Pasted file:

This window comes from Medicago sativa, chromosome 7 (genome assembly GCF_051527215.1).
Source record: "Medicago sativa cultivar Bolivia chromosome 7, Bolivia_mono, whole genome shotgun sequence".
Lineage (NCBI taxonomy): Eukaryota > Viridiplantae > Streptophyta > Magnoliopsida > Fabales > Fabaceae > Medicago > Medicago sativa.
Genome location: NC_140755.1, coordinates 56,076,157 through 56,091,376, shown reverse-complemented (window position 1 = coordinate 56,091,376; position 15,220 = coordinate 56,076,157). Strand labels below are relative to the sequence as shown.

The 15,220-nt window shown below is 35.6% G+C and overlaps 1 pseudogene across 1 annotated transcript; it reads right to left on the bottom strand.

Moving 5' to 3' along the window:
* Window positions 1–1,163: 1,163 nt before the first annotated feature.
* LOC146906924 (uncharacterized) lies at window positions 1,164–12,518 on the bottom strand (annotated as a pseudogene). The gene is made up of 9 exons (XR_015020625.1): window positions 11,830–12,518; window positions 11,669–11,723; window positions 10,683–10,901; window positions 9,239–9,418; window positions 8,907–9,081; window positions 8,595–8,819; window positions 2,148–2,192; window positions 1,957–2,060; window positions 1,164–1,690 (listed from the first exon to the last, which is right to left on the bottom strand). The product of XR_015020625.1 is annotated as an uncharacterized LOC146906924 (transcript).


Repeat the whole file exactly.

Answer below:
This window comes from Medicago sativa, chromosome 7 (genome assembly GCF_051527215.1).
Source record: "Medicago sativa cultivar Bolivia chromosome 7, Bolivia_mono, whole genome shotgun sequence".
Lineage (NCBI taxonomy): Eukaryota > Viridiplantae > Streptophyta > Magnoliopsida > Fabales > Fabaceae > Medicago > Medicago sativa.
Genome location: NC_140755.1, coordinates 56,076,157 through 56,091,376, shown reverse-complemented (window position 1 = coordinate 56,091,376; position 15,220 = coordinate 56,076,157). Strand labels below are relative to the sequence as shown.

The 15,220-nt window shown below is 35.6% G+C and overlaps 1 pseudogene across 1 annotated transcript; it reads right to left on the bottom strand.

Moving 5' to 3' along the window:
* Window positions 1–1,163: 1,163 nt before the first annotated feature.
* LOC146906924 (uncharacterized) lies at window positions 1,164–12,518 on the bottom strand (annotated as a pseudogene). The gene is made up of 9 exons (XR_015020625.1): window positions 11,830–12,518; window positions 11,669–11,723; window positions 10,683–10,901; window positions 9,239–9,418; window positions 8,907–9,081; window positions 8,595–8,819; window positions 2,148–2,192; window positions 1,957–2,060; window positions 1,164–1,690 (listed from the first exon to the last, which is right to left on the bottom strand). The product of XR_015020625.1 is annotated as an uncharacterized LOC146906924 (transcript).